Game of Thrones is arguably the biggest pop culture and entertainment phenomenon in the United States and maybe even the world. Despite this praise and perfect storm for HBO, the hit series is wrapping up after one more season either in 2018 or 2019.
But the universe in which Game of Thrones lives isn’t being put to rest – only the specific events unfolding in Westeros on HBO right now are. Up until Wednesday, there were four prequel series being developed by HBO, but that changed when Entertainment Weekly broke the news a fifth is currently being written.
HBO’s programming president Casey Bloys has said it’s likely only one of the prequels will make it to air, but that shouldn’t be the case. HBO shouldn’t necessarily green-light multiple series for multiple year runs. Instead, the TV giant should green-light all five of them for one year runs to create a five-year anthology series.
Anthology series have done well in recent years. Fargo has received plenty of praise for its current three-year run, although the most recent third season did receive some negative press. American Horror Story is on its seventh season as an anthology series and is still going strong. True Detective was a hit for its first season on HBO before stumbling in season two, but despite said stumble, it has been picked up for a third season.
At times, it has appeared that Bloys may have hinted toward an anthology style series, but the majority of the time the programming president makes it seem like HBO will only pick up a single prequel.
“I want to put the prequels in context,” Bloys began. “It should go without saying I love having a show with this much intense interest around it. Even the smallest bit of information is a big deal and I appreciate that. But I wanted to make sure fans know this is a really embryonic process. I haven’t even seen outlines.
“In the press at large, everybody said, ‘there are four spinoffs’ and they assume that means each one is happening and we’re going to have a new Game of Thrones show per quarter. That’s not what’s going on. The idea is not to do four shows.”
However, the idea I’m proposing wouldn’t require HBO and the Game of Thrones crew to do a new show per quarter or four shows at all. Instead, do five prequels as standalone movie-style seasons. Here are a few reasons why this could be an advantage for HBO and pay off for them in the long run.
1. By creating all five at once (or at least over a five-year span), HBO prevents itself from picking one that falters:
The likelihood that HBO green-lights one of the prequels and it ends up being bad is extremely low, but it is a possibility. By producing multiple in an anthology style prequel series, HBO creates the opportunity of bringing fans back every year, whether they liked the previous season or not, because it’s a fresh new season and story every time.
2. HBO can really explore the universe George R.R. Martin has created:
One big reason why five different prequels are being written is because of how big of a universe GRRM created when writing the original A Song of Ice and Fire novels. We don’t know what each prequel is about specifically, but the world Game of Thrones exists in is so massive that it’s likely none of the five overlap. So if that’s the case, why not explore as many avenues as possible?
3. This would give multiple writing teams a chance to flesh out their story and keep it concise:
One issue with the original Game of Thrones series is that because of how long it has been on, some issues popped up in Season 7 that people never would have dreamed would have occurred when watching Season 1 (like time travel and no longer killing main characters).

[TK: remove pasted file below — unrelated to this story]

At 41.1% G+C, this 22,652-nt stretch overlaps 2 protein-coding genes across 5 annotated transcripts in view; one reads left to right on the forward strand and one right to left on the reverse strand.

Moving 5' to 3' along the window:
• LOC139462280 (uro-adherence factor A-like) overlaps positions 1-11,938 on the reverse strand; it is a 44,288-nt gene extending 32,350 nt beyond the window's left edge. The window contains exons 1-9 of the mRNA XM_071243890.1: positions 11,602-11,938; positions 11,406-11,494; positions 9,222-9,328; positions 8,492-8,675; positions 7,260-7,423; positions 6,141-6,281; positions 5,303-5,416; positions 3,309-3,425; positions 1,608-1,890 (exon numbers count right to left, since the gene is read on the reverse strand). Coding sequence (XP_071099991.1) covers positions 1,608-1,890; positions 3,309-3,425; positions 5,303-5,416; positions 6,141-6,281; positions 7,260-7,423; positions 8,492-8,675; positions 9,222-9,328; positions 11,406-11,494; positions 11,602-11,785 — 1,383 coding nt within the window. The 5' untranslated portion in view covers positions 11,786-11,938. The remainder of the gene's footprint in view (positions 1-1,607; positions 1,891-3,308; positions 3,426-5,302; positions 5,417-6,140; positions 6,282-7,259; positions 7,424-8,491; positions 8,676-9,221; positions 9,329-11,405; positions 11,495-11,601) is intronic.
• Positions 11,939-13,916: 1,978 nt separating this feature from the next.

By giving each writing team one season, they could establish the rules in which their own mini universe lives and only have to worry about them for one year instead of running the risk of falling into the same issues the current Thrones is finding itself in right now.
4. This could prevent other networks or studios from picking up on what HBO missed out on:
I don’t know if HBO has ownership over GRRM’s universe in terms of on screen entertainment, but if it doesn’t have complete ownership, that’s another reason for the anthology series. If HBO only picks up one prequel and then the writers of another prequel take their series elsewhere for someone like Amazon to pick up, HBO could be missing out on a smash hit. If HBO owns the ‘intellectual’ rights to all five of the prequels regardless of if they get produced or not, well then this paragraph has been a waste of time.
5. Fan service:
This is the big one. Part of the reason why these prequels are getting made is because fans still love Game of Thrones. Because the story of the original series needs to be wrapped up, HBO sees its opportunity to keep the universe alive by producing other stories. In doing so, fans will still be tuned into HBO to see as much of Westeros as they can.
If the network only does one, well then by the end of its run fans may still want more and then HBO may decide it needs to keep creating series over and over, which could end negatively if the stories get tired or repetitive.
There are too many reasons to do these prequels as an anthology series, many of which I didn’t mention. But at the end of the day, the biggest one may be if HBO is spending the time and money on great writers and producers to develop these prequels, why not make as many of them as possible without having to create too many Game of Thrones style shows which Bloys himself said he wants to avoid.
It’s simple, give each team one season and watch them thrive. By creating an anthology series where each writing team gets one season, Bloys is getting everything he wants while also avoiding everything HBO doesn’t want.
Most importantly, Happy Birthday George R.R. Martin!
Happy Birthday to Me 😀 pic.twitter.com/W9Xkp2uA8r
— George RR Martin (@GRRMspeaking) September 20, 2017